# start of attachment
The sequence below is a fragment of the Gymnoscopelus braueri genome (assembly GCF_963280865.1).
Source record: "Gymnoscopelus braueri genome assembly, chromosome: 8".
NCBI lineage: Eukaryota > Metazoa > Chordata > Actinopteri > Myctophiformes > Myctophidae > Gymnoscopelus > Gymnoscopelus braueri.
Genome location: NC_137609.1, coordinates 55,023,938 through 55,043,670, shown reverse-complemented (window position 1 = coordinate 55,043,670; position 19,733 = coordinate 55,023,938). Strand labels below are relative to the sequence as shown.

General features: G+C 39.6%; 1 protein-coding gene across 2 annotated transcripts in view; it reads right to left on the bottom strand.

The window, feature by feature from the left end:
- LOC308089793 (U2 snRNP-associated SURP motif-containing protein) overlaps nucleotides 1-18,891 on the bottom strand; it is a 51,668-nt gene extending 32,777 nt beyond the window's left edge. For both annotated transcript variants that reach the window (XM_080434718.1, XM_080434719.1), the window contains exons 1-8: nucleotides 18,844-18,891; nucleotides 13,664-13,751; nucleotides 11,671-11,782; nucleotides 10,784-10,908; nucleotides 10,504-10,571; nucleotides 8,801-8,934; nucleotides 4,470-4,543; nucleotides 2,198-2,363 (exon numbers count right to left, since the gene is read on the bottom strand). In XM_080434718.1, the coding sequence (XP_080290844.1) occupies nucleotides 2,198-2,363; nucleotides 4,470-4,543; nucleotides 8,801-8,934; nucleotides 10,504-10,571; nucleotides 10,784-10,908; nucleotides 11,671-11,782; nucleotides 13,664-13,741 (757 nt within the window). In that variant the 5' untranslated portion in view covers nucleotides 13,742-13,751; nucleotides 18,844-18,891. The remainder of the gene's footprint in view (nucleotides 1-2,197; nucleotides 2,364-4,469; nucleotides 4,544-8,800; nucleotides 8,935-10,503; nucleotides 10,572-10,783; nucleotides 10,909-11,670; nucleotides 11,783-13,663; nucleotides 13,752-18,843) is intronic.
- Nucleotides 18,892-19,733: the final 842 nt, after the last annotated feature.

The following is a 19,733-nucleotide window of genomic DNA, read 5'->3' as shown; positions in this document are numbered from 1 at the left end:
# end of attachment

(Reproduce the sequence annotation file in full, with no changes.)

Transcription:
The sequence below is a fragment of the Gymnoscopelus braueri genome (assembly GCF_963280865.1).
Source record: "Gymnoscopelus braueri genome assembly, chromosome: 8".
NCBI lineage: Eukaryota > Metazoa > Chordata > Actinopteri > Myctophiformes > Myctophidae > Gymnoscopelus > Gymnoscopelus braueri.
Genome location: NC_137609.1, coordinates 55,023,938 through 55,043,670, shown reverse-complemented (window position 1 = coordinate 55,043,670; position 19,733 = coordinate 55,023,938). Strand labels below are relative to the sequence as shown.

General features: G+C 39.6%; 1 protein-coding gene across 2 annotated transcripts in view; it reads right to left on the bottom strand.

The window, feature by feature from the left end:
- LOC308089793 (U2 snRNP-associated SURP motif-containing protein) overlaps nucleotides 1-18,891 on the bottom strand; it is a 51,668-nt gene extending 32,777 nt beyond the window's left edge. For both annotated transcript variants that reach the window (XM_080434718.1, XM_080434719.1), the window contains exons 1-8: nucleotides 18,844-18,891; nucleotides 13,664-13,751; nucleotides 11,671-11,782; nucleotides 10,784-10,908; nucleotides 10,504-10,571; nucleotides 8,801-8,934; nucleotides 4,470-4,543; nucleotides 2,198-2,363 (exon numbers count right to left, since the gene is read on the bottom strand). In XM_080434718.1, the coding sequence (XP_080290844.1) occupies nucleotides 2,198-2,363; nucleotides 4,470-4,543; nucleotides 8,801-8,934; nucleotides 10,504-10,571; nucleotides 10,784-10,908; nucleotides 11,671-11,782; nucleotides 13,664-13,741 (757 nt within the window). In that variant the 5' untranslated portion in view covers nucleotides 13,742-13,751; nucleotides 18,844-18,891. The remainder of the gene's footprint in view (nucleotides 1-2,197; nucleotides 2,364-4,469; nucleotides 4,544-8,800; nucleotides 8,935-10,503; nucleotides 10,572-10,783; nucleotides 10,909-11,670; nucleotides 11,783-13,663; nucleotides 13,752-18,843) is intronic.
- Nucleotides 18,892-19,733: the final 842 nt, after the last annotated feature.

The following is a 19,733-nucleotide window of genomic DNA, read 5'->3' as shown; positions in this document are numbered from 1 at the left end: